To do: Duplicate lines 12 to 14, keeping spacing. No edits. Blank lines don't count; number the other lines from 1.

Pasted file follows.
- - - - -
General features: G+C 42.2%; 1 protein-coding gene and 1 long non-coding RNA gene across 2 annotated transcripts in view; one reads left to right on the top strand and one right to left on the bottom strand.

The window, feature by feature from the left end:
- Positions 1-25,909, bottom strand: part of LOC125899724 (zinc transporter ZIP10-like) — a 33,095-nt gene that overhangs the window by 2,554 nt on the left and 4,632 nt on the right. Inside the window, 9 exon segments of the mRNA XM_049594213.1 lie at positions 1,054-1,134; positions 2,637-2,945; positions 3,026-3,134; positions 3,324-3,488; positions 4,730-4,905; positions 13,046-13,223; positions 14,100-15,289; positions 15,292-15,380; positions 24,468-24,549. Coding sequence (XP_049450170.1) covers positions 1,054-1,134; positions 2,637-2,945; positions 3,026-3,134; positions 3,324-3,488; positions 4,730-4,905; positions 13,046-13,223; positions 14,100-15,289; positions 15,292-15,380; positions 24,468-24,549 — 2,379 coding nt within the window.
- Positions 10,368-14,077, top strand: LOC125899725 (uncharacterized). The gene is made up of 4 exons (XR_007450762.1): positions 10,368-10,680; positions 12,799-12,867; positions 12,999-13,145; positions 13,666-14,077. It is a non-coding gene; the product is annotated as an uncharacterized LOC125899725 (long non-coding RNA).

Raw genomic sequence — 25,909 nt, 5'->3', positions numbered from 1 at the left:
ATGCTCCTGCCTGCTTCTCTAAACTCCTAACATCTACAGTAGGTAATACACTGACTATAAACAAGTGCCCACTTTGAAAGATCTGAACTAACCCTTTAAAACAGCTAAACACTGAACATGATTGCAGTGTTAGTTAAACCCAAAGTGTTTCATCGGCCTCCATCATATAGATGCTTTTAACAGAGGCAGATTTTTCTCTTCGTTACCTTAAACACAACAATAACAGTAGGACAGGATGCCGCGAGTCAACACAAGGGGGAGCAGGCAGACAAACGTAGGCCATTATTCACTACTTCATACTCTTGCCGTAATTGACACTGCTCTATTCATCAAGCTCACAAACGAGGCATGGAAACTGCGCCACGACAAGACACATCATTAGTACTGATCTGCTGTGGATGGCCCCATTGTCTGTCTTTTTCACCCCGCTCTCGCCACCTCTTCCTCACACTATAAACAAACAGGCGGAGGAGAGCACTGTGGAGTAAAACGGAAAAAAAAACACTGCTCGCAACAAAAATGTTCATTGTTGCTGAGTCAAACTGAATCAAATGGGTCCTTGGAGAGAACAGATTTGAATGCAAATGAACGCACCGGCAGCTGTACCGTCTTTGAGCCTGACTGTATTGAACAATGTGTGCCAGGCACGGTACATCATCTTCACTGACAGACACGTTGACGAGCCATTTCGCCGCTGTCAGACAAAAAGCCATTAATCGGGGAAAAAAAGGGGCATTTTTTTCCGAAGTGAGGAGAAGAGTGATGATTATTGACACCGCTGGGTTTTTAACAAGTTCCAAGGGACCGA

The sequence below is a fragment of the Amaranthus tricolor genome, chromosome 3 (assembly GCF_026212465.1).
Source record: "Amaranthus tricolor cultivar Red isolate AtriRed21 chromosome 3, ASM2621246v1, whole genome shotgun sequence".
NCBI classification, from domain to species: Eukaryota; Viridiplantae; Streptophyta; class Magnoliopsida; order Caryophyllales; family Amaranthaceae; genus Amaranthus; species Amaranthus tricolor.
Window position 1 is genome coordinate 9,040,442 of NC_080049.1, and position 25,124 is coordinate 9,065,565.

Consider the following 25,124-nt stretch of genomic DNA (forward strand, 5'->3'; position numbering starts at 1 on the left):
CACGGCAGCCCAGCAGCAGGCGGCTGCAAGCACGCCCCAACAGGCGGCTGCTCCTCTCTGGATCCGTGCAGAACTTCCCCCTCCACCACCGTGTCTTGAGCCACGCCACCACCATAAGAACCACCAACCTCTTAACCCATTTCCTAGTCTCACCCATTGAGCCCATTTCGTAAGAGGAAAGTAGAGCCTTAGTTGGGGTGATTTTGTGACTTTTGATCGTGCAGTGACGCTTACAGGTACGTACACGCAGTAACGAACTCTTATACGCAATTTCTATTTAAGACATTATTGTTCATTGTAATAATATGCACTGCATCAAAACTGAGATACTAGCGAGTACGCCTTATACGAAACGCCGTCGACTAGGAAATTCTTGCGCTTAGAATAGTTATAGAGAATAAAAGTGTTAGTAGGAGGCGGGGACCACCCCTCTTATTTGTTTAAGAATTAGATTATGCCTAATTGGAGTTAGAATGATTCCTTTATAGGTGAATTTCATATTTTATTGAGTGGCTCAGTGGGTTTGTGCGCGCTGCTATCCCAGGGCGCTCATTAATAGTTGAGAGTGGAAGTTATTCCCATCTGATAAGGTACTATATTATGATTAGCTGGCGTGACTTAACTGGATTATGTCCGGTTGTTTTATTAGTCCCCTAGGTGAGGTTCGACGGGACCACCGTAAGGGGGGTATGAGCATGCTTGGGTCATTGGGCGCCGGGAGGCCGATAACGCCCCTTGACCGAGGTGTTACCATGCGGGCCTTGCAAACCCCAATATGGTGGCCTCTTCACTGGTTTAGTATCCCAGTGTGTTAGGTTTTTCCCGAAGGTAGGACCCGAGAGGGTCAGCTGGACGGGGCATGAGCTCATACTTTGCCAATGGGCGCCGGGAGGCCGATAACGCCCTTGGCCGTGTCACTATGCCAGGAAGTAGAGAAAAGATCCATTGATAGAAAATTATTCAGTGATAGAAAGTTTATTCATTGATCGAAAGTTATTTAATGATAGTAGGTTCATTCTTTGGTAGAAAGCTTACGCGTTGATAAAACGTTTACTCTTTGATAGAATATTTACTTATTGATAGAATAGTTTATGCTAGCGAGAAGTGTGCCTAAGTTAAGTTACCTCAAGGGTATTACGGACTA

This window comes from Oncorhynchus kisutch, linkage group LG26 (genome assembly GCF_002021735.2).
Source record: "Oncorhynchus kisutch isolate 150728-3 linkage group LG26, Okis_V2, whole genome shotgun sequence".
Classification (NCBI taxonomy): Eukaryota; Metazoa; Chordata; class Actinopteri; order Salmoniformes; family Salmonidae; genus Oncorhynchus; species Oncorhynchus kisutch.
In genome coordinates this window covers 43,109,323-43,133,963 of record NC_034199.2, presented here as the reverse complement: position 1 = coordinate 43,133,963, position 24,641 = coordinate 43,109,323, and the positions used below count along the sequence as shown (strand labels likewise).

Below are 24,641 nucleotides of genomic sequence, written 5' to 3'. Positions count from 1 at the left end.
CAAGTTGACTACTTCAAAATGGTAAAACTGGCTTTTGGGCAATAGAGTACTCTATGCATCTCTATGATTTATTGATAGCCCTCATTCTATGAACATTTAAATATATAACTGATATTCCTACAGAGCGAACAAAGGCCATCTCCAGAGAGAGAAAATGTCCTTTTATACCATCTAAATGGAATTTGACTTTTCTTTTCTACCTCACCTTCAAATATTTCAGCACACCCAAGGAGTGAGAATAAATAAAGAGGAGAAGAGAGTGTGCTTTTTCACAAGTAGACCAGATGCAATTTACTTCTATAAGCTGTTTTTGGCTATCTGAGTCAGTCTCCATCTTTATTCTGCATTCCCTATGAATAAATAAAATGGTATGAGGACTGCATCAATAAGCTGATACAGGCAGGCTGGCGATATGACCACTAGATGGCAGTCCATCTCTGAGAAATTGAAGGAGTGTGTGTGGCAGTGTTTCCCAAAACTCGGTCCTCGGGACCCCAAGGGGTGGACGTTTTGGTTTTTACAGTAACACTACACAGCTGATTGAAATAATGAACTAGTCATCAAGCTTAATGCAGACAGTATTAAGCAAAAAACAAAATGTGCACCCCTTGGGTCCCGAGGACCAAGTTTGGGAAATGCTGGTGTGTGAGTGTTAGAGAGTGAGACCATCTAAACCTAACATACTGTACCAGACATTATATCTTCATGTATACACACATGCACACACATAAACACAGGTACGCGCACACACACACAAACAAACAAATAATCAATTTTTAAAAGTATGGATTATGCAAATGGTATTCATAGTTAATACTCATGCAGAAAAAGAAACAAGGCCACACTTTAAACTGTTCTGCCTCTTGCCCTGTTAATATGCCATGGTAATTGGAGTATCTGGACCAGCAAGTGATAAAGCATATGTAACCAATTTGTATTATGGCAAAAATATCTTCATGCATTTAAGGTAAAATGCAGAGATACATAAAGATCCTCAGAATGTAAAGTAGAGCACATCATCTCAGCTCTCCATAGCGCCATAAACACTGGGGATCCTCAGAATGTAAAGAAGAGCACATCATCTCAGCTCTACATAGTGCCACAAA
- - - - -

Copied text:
CACGGCAGCCCAGCAGCAGGCGGCTGCAAGCACGCCCCAACAGGCGGCTGCTCCTCTCTGGATCCGTGCAGAACTTCCCCCTCCACCACCGTGTCTTGAGCCACGCCACCACCATAAGAACCACCAACCTCTTAACCCATTTCCTAGTCTCACCCATTGAGCCCATTTCGTAAGAGGAAAGTAGAGCCTTAGTTGGGGTGATTTTGTGACTTTTGATCGTGCAGTGACGCTTACAGGTACGTACACGCAGTAACGAACTCTTATACGCAATTTCTATTTAAGACATTATTGTTCATTGTAATAATATGCACTGCATCAAAACTGAGATACTAGCGAGTACGCCTTATACGAAACGCCGTCGACTAGGAAATTCTTGCGCTTAGAATAGTTATAGAGAATAAAAGTGTTAGTAGGAGGCGGGGACCACCCCTCTTATTTGTTTAAGAATTAGATTATGCCTAATTGGAGTTAGAATGATTCCTTTATAGGTGAATTTCATATTTTATTGAGTGGCTCAGTGGGTTTGTGCGCGCTGCTATCCCAGGGCGCTCATTAATAGTTGAGAGTGGAAGTTATTCCCATCTGATAAGGTACTATATTATGATTAGCTGGCGTGACTTAACTGGATTATGTCCGGTTGTTTTATTAGTCCCCTAGGTGAGGTTCGACGGGACCACCGTAAGGGGGGTATGAGCATGCTTGGGTCATTGGGCGCCGGGAGGCCGATAACGCCCCTTGACCGAGGTGTTACCATGCGGGCCTTGCAAACCCCAATATGGTGGCCTCTTCACTGGTTTAGTATCCCAGTGTGTTAGGTTTTTCCCGAAGGTAGGACCCGAGAGGGTCAGCTGGACGGGGCATGAGCTCATACTTTGCCAATGGGCGCCGGGAGGCCGATAACGCCCTTGGCCGTGTCACTATGCCAGGAAGTAGAGAAAAGATCCATTGATAGAAAATTATTCAGTGATAGAAAGTTTATTCATTGATCGAAAGTTATTTAATGATAGTAGGTTCATTCTTTGGTAGAAAGCTTACGCGTTGATAAAACGTTTACTCTTTGATAGAATATTTACTTATTGATAGAATAGTTTATGCTAGCGAGAAGTGTGCCTAAGTTAAGTTACCTCAAGGGTATTACGGACTA

This window comes from Oncorhynchus kisutch, linkage group LG26 (genome assembly GCF_002021735.2).
Source record: "Oncorhynchus kisutch isolate 150728-3 linkage group LG26, Okis_V2, whole genome shotgun sequence".